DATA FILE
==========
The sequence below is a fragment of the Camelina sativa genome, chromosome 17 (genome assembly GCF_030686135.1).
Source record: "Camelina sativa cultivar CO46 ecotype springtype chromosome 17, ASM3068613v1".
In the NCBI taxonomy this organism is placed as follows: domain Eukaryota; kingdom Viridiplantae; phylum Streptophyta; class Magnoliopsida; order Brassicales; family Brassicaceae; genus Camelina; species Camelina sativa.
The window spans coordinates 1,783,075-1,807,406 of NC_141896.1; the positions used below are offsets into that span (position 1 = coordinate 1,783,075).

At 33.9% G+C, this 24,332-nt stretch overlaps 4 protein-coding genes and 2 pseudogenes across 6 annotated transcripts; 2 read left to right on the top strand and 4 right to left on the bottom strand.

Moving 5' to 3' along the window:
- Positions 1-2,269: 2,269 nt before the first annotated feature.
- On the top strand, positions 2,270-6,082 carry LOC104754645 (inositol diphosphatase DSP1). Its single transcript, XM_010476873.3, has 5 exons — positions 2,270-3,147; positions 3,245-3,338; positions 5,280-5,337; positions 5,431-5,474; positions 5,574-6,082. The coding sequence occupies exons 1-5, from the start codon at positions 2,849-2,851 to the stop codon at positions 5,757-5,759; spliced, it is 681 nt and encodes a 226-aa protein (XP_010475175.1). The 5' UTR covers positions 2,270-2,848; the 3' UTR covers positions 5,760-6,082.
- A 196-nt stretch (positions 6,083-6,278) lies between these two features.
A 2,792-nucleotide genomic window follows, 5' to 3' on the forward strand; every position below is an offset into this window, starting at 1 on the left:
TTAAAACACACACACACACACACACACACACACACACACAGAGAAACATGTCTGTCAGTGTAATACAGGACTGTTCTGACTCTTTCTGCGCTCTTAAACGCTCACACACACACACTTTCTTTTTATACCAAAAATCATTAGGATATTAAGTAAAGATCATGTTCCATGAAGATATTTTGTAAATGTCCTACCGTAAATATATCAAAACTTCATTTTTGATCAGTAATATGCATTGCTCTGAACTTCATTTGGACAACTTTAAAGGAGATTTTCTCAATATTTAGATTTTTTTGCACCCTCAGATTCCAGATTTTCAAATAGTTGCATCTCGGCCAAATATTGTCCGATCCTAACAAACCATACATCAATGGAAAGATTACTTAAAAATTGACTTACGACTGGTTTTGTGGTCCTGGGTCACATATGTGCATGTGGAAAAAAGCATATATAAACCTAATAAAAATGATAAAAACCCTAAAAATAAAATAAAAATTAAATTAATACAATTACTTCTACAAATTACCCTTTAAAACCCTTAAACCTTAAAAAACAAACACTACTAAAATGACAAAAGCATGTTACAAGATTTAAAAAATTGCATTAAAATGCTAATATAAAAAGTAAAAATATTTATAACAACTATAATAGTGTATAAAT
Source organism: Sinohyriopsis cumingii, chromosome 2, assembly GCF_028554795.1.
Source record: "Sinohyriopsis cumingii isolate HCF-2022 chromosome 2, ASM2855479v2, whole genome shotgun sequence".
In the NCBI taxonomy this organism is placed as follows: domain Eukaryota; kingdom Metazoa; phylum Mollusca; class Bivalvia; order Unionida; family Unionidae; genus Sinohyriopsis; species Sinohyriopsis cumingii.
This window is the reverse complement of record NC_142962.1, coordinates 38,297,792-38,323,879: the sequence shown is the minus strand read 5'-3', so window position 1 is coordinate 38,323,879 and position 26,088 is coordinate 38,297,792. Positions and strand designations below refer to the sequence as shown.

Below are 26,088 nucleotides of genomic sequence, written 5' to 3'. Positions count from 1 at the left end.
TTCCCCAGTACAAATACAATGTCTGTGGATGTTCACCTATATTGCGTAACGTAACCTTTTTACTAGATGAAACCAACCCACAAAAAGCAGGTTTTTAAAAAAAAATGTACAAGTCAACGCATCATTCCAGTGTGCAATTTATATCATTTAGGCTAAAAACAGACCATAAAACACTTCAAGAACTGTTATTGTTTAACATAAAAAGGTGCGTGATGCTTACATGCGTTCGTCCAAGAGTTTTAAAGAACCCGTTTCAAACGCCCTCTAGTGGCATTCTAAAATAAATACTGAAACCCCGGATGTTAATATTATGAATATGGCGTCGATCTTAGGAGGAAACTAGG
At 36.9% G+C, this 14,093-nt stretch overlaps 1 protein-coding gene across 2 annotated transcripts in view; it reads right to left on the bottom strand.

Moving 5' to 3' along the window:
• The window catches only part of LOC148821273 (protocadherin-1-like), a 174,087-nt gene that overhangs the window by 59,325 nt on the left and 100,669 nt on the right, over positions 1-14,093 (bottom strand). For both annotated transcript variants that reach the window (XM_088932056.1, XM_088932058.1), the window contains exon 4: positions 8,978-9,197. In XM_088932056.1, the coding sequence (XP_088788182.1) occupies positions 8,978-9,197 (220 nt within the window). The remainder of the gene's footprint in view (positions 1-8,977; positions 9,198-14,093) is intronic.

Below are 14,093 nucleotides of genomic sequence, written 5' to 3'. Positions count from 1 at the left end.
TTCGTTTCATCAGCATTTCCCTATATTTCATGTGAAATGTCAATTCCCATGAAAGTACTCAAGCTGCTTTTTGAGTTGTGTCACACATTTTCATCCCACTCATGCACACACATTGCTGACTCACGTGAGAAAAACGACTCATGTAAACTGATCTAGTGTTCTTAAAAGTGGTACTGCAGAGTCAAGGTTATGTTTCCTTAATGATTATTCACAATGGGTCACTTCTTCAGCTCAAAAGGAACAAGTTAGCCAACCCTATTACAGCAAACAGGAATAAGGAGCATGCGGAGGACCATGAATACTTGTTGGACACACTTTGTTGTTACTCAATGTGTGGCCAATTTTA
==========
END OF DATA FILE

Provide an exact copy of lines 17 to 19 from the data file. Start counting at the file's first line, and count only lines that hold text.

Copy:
TTCCCCAGTACAAATACAATGTCTGTGGATGTTCACCTATATTGCGTAACGTAACCTTTTTACTAGATGAAACCAACCCACAAAAAGCAGGTTTTTAAAAAAAAATGTACAAGTCAACGCATCATTCCAGTGTGCAATTTATATCATTTAGGCTAAAAACAGACCATAAAACACTTCAAGAACTGTTATTGTTTAACATAAAAAGGTGCGTGATGCTTACATGCGTTCGTCCAAGAGTTTTAAAGAACCCGTTTCAAACGCCCTCTAGTGGCATTCTAAAATAAATACTGAAACCCCGGATGTTAATATTATGAATATGGCGTCGATCTTAGGAGGAAACTAGG
At 36.9% G+C, this 14,093-nt stretch overlaps 1 protein-coding gene across 2 annotated transcripts in view; it reads right to left on the bottom strand.

Moving 5' to 3' along the window: